Forbearance of existing rights as consideration?

kazzasingh's version from 2017-05-16 08:38

Part payment of a debt

Question Answer
Pinnel's Case 1602The claimant was owed £8 10 shillings. The defendant paid £5 2 shillings and 2p. The claimant sued for the amount outstanding. Held: The claimant was entitled to the full amount even if they agreed to accept less. Part payment of a debt is not valid consideration for a promise to forebear the balance unless at the promisor's request part payment is made either: a). before the due date or b). with a chattel or c). to a different destination
Foakes v Beer (1884)Foakes, owed Beer. Beer agreed that she would not take any action against Foakes for the amount owed if he would sign an agreement promising to pay an initial sum of £500 and pay £150 twice yearly until the whole amount was paid back. Foakes was in financial difficulty and, with the help of his solicitor, drew up an agreement for Beer to waive any interest on the amount owed. She signed. Foakes paid back the principal but not the interest. Then Beer sued Foakes for the interest. The question was whether she was entitled to it, despite their agreement that he would not need to pay it. HELD: Held: Dr Foakes was liable to pay the interest. The agreement reached amounted to part payment of a debt and under the rule in Pinnel's case this was not good consideration for a promise not to enforce the full amount due.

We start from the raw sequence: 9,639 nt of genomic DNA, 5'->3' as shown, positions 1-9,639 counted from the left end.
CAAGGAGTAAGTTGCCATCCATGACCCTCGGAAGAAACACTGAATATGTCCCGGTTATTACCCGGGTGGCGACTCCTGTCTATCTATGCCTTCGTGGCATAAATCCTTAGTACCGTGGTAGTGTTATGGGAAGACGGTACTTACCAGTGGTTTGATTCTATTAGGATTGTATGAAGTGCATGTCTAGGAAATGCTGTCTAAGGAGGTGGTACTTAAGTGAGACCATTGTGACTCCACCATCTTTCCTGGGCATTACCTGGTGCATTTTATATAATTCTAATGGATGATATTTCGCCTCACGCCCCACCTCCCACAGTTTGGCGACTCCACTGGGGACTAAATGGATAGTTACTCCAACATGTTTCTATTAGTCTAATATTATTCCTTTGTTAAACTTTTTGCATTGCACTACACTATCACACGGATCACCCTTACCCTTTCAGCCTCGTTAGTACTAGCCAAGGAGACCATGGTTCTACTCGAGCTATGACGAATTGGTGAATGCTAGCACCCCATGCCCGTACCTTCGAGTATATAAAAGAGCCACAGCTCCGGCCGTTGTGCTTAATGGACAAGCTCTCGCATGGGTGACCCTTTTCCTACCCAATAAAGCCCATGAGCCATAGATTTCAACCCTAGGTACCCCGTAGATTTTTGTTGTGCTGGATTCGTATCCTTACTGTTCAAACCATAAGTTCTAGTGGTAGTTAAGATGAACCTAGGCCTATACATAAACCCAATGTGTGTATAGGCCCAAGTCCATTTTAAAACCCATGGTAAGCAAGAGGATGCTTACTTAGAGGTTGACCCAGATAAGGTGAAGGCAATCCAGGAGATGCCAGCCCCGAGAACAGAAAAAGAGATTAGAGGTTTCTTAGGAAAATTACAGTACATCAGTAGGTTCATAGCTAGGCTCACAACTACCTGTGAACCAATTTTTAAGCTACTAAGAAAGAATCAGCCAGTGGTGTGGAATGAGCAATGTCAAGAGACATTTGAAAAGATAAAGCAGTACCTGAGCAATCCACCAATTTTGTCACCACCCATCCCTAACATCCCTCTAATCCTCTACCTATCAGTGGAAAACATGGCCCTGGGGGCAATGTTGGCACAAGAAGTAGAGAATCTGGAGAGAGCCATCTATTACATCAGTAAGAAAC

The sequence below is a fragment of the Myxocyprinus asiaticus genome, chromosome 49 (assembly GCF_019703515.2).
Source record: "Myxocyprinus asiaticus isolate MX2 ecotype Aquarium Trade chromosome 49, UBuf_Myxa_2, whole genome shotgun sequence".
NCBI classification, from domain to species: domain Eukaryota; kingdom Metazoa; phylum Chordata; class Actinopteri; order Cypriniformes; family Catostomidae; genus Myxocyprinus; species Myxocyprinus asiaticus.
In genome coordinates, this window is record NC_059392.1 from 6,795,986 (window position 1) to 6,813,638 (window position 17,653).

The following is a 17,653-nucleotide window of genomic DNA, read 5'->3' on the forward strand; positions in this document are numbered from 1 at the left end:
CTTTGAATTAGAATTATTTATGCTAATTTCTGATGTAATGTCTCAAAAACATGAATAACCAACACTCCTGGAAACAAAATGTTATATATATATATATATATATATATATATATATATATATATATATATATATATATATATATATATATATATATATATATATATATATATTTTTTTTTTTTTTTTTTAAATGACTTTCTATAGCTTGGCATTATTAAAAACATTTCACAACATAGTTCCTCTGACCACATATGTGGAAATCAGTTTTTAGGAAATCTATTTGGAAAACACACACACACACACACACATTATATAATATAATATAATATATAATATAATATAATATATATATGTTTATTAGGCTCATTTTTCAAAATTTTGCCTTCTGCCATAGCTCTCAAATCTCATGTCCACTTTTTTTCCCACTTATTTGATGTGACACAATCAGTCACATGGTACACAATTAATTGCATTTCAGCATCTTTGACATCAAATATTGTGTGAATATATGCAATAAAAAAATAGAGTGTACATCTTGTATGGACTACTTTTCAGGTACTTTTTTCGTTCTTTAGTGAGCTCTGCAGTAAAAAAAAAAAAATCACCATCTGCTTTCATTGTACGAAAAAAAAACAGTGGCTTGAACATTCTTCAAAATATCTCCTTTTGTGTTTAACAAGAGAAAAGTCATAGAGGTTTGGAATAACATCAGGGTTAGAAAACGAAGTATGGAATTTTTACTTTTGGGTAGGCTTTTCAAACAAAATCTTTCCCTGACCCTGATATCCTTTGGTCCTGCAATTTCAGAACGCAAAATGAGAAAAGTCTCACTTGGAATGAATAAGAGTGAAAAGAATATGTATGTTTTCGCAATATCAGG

Re Selectmove Ltd [1993]Selectmove Ltd owed the Inland Revenue substantial sums in outstanding tax and national insurance. The managing director, Mr ffooks, met with Mr Polland, from the Inland Revenue and said he would pay future tax as it fell due and the arrears at £1000 a month. Mr Polland said he would have to check and would contact the managing director if it was unacceptable. Selectmove Ltd heard nothing until a £25,650 notice came in and a threat of a wind-up petition. Mr ffooks subsequently claimed that the Revenue had said he could repay less. HELD: Although a practical benefit may be found as consideration where there is a promise of extra money for existing duties, as per Williams v Roffey [1990], such a benefit cannot be found in the case of a part payment of a debt. HELD: The clause in the licence did not prevent oral variations to it.
MWB Business Exchange Centres Ltd v Rock Advertising [2016]Rock Advertising (Rock) was the licensee of managed office space owned by the licensor (MWB). It had fallen into arrears with its monthly licence fees. MWB served a notice to terminate the licence. Rock argued that an oral agreement had been reached between MWB’s credit controller and a director of Rock to reschedule the monthly licence fees (so that Rock would pay at a lower rate for a number of months and would then pay at a higher rate for the remainder of the licence). The licence agreement had a standard clause which stated that: “all variations to this licence must be agreed, set out in writing and signed on behalf of both parties before they take effect.” Even though Rock’s promise to pay was essentially a promise to pay what was already due, there were practical benefits in Rock’s promise that could constitute fresh consideration (i.e. MWB not being left with an empty property and recovering the arrears over time without the need for court proceedings).

Forbearance to sue

Question Answer
Cook v Wright (1861)Promise to enforce claim known to be invalid is not good consideration
Wade v Simeon (1846)Promise to enforce claim known to be invalid is not good consideration